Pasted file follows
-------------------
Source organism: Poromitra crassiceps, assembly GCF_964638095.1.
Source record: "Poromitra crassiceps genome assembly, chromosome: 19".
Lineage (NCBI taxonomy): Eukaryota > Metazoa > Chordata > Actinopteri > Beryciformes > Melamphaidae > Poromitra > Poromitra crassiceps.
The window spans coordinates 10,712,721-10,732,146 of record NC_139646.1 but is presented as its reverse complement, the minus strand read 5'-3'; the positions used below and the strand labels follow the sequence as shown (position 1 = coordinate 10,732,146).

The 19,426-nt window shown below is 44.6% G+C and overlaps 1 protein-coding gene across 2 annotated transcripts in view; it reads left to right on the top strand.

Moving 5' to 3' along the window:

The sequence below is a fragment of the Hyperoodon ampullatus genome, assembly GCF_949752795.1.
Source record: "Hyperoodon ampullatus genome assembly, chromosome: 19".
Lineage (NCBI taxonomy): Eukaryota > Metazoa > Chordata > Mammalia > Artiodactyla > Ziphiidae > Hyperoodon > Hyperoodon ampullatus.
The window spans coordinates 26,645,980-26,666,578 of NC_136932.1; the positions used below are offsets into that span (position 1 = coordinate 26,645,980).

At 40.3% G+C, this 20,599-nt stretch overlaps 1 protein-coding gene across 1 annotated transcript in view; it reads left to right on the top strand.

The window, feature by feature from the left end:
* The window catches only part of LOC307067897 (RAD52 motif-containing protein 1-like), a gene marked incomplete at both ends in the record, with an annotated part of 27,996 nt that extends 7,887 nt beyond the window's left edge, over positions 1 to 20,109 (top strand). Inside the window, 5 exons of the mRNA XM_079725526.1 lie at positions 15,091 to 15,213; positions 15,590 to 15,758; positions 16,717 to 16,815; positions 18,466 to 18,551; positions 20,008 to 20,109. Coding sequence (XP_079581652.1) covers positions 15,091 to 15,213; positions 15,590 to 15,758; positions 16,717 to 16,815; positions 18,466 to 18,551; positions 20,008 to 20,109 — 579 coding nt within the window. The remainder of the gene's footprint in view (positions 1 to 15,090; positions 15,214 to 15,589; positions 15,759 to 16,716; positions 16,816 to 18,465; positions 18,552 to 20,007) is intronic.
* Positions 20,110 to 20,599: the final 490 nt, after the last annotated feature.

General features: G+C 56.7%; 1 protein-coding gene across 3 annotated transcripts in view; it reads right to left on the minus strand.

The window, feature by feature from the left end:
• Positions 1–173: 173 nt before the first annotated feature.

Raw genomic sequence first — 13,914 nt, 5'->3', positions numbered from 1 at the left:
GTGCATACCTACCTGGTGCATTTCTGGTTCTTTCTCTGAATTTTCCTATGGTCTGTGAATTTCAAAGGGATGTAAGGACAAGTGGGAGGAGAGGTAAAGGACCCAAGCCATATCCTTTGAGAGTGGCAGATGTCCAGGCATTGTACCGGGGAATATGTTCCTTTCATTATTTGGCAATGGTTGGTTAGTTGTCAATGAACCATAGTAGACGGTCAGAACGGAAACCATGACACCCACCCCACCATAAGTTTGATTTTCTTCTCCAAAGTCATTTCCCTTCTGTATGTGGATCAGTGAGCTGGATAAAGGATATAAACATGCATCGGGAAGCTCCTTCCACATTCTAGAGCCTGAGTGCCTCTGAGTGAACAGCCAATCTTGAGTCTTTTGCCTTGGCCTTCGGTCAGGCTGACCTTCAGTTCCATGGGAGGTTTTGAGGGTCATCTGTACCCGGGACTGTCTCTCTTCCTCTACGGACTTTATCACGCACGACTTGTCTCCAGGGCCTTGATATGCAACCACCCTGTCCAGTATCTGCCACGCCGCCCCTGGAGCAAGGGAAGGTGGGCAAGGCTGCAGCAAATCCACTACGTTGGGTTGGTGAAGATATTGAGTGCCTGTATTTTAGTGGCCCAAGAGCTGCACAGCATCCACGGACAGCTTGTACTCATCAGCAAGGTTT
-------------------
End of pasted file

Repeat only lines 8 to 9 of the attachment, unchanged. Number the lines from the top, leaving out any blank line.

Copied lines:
Source record: "Hyperoodon ampullatus genome assembly, chromosome: 19".
Lineage (NCBI taxonomy): Eukaryota > Metazoa > Chordata > Mammalia > Artiodactyla > Ziphiidae > Hyperoodon > Hyperoodon ampullatus.